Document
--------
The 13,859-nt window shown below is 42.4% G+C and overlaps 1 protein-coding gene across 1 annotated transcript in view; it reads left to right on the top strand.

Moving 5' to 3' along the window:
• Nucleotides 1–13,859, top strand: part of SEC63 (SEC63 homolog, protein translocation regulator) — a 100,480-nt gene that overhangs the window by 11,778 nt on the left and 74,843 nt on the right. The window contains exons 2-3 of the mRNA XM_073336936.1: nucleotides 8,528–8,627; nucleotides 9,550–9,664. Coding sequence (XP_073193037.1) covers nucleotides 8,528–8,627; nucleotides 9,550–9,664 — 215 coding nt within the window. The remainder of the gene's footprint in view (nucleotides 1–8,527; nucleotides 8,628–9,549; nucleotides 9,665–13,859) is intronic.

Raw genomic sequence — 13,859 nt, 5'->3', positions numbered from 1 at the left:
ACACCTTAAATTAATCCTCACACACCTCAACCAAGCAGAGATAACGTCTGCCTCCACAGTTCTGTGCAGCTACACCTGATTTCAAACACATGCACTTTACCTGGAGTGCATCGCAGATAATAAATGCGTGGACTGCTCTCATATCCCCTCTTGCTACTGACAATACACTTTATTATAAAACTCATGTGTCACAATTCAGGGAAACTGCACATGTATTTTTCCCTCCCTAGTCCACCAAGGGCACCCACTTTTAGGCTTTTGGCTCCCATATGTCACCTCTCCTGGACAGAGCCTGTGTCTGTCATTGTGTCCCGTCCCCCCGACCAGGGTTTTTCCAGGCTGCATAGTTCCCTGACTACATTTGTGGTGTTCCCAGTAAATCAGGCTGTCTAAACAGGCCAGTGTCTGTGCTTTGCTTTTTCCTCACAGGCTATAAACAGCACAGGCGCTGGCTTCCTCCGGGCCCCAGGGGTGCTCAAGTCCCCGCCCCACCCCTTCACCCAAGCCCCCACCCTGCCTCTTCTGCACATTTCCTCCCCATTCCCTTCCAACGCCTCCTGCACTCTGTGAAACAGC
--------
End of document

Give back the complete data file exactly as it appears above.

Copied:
The 13,859-nt window shown below is 42.4% G+C and overlaps 1 protein-coding gene across 1 annotated transcript in view; it reads left to right on the top strand.

Moving 5' to 3' along the window:
• Nucleotides 1–13,859, top strand: part of SEC63 (SEC63 homolog, protein translocation regulator) — a 100,480-nt gene that overhangs the window by 11,778 nt on the left and 74,843 nt on the right. The window contains exons 2-3 of the mRNA XM_073336936.1: nucleotides 8,528–8,627; nucleotides 9,550–9,664. Coding sequence (XP_073193037.1) covers nucleotides 8,528–8,627; nucleotides 9,550–9,664 — 215 coding nt within the window. The remainder of the gene's footprint in view (nucleotides 1–8,527; nucleotides 8,628–9,549; nucleotides 9,665–13,859) is intronic.

Raw genomic sequence — 13,859 nt, 5'->3', positions numbered from 1 at the left:
ACACCTTAAATTAATCCTCACACACCTCAACCAAGCAGAGATAACGTCTGCCTCCACAGTTCTGTGCAGCTACACCTGATTTCAAACACATGCACTTTACCTGGAGTGCATCGCAGATAATAAATGCGTGGACTGCTCTCATATCCCCTCTTGCTACTGACAATACACTTTATTATAAAACTCATGTGTCACAATTCAGGGAAACTGCACATGTATTTTTCCCTCCCTAGTCCACCAAGGGCACCCACTTTTAGGCTTTTGGCTCCCATATGTCACCTCTCCTGGACAGAGCCTGTGTCTGTCATTGTGTCCCGTCCCCCCGACCAGGGTTTTTCCAGGCTGCATAGTTCCCTGACTACATTTGTGGTGTTCCCAGTAAATCAGGCTGTCTAAACAGGCCAGTGTCTGTGCTTTGCTTTTTCCTCACAGGCTATAAACAGCACAGGCGCTGGCTTCCTCCGGGCCCCAGGGGTGCTCAAGTCCCCGCCCCACCCCTTCACCCAAGCCCCCACCCTGCCTCTTCTGCACATTTCCTCCCCATTCCCTTCCAACGCCTCCTGCACTCTGTGAAACAGC